Our company recently started to have these learning sessions where a team member will share something relevant with everyone else. I like to call them LOLs (lunches of learning.) I gave a presentation today about distributed version control systems. I talked about two key differences that DVCS’s, specifically Mercurial, have from centralized systems, such as Subversion. The first difference, ostensibly, is that with centralized VCS’s, there is one repository with your “golden” sources, and each developer checks out a working copy:
On the other hand, in the distributed world, each developer gets their own repository:
The implications of this are HUGE.
First of all, giving developers their own repository effectively decouples the act of checking in your changes from the act of polluting the rest of the team with those changes. This eliminates the fear of the commit and encourages you to experiment while coming up with solutions, all the while keeping track your changes along the way. You no longer have to make sure tests pass or even that it builds. No longer are you manually copying around files or mentally juggling your undo buffer. It is freeing. This is such a paradigm shift that I am still learning and disciplining myself to commit more frequently.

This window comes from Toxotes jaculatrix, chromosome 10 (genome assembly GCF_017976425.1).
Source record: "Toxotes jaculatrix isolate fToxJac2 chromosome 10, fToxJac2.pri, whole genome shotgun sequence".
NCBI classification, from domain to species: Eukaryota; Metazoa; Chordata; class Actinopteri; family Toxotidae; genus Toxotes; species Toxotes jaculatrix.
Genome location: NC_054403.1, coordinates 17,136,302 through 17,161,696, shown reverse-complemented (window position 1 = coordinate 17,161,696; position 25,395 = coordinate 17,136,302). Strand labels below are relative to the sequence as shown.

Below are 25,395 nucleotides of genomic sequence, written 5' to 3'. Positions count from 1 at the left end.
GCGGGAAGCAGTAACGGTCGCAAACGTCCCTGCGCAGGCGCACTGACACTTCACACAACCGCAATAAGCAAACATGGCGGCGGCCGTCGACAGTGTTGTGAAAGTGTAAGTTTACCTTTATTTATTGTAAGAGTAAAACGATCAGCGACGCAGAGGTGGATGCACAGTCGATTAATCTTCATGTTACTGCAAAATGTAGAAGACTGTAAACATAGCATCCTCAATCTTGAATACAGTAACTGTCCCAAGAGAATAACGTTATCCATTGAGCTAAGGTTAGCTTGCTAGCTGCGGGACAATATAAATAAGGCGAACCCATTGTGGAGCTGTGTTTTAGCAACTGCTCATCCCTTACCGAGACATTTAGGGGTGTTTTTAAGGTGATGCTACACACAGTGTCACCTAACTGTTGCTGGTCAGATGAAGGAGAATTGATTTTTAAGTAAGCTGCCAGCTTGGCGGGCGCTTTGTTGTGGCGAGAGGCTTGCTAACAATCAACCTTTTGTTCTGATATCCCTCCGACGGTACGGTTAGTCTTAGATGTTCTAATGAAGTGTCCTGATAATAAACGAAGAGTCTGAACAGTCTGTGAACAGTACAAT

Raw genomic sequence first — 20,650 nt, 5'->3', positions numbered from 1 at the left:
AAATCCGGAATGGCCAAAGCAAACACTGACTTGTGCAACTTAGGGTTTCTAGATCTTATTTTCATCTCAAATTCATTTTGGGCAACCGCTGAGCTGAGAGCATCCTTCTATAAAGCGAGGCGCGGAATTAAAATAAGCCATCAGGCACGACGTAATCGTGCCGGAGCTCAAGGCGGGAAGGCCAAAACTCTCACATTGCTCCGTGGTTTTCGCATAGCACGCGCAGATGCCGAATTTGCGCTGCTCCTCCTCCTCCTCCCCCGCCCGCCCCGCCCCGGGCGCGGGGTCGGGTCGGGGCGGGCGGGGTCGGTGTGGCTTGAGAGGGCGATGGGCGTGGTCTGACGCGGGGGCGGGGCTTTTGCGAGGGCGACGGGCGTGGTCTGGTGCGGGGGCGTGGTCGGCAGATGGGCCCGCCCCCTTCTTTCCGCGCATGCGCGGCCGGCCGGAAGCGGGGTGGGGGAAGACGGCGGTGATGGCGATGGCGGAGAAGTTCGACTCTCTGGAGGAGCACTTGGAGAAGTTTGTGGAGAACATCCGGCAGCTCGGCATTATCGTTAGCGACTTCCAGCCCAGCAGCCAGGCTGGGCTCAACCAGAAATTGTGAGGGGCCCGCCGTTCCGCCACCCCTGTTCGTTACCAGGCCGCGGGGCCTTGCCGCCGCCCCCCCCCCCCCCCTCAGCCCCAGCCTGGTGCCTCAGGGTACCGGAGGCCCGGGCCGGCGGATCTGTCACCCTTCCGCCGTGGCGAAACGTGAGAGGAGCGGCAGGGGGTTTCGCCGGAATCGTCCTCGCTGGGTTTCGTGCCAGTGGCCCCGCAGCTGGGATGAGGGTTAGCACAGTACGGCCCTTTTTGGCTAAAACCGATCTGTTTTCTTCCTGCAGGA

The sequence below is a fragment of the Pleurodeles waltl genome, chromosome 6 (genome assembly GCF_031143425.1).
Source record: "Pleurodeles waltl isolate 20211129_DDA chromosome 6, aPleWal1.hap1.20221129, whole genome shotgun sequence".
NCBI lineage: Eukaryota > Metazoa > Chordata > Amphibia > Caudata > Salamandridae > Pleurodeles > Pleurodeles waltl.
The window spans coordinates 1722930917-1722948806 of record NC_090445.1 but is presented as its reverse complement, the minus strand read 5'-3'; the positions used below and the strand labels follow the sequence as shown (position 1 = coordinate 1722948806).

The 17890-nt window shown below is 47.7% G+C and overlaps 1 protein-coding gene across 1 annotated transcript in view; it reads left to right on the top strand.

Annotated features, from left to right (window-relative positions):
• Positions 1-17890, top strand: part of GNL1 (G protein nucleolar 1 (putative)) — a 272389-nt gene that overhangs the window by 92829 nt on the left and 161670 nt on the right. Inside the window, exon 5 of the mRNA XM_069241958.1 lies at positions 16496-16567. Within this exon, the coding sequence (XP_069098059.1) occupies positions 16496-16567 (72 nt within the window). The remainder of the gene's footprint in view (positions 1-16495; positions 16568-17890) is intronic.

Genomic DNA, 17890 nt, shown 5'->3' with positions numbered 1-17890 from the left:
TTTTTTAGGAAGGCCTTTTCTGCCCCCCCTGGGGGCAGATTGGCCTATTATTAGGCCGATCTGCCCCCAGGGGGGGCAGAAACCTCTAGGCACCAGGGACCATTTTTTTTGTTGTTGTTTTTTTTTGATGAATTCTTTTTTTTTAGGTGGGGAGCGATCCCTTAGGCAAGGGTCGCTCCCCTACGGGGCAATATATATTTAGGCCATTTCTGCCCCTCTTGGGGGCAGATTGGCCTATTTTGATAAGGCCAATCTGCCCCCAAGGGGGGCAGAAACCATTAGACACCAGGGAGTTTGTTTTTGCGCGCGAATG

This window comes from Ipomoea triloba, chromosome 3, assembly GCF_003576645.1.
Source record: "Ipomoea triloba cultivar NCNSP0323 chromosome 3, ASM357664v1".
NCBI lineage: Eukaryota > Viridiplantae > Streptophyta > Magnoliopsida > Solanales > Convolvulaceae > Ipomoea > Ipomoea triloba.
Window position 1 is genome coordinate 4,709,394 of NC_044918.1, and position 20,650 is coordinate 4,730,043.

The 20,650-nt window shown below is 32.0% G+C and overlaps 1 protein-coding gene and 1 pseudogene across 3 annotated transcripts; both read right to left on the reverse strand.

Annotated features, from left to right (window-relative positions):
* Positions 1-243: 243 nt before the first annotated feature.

The other implication of having a local repository is that every operation is fast and, well, local. You can easily travel through time, which becomes incredibly noticeable when you are trying to track down which change broke things. If for whatever reason the central repository is unavailable (e.g. the server is down, you can’t connect via VPN, you’re on a plane without WiFi), you are completely unhindered from checking in changes and working with your full history. By reducing the latency and “friction,” the tool gets out of the way and facilitates getting work done.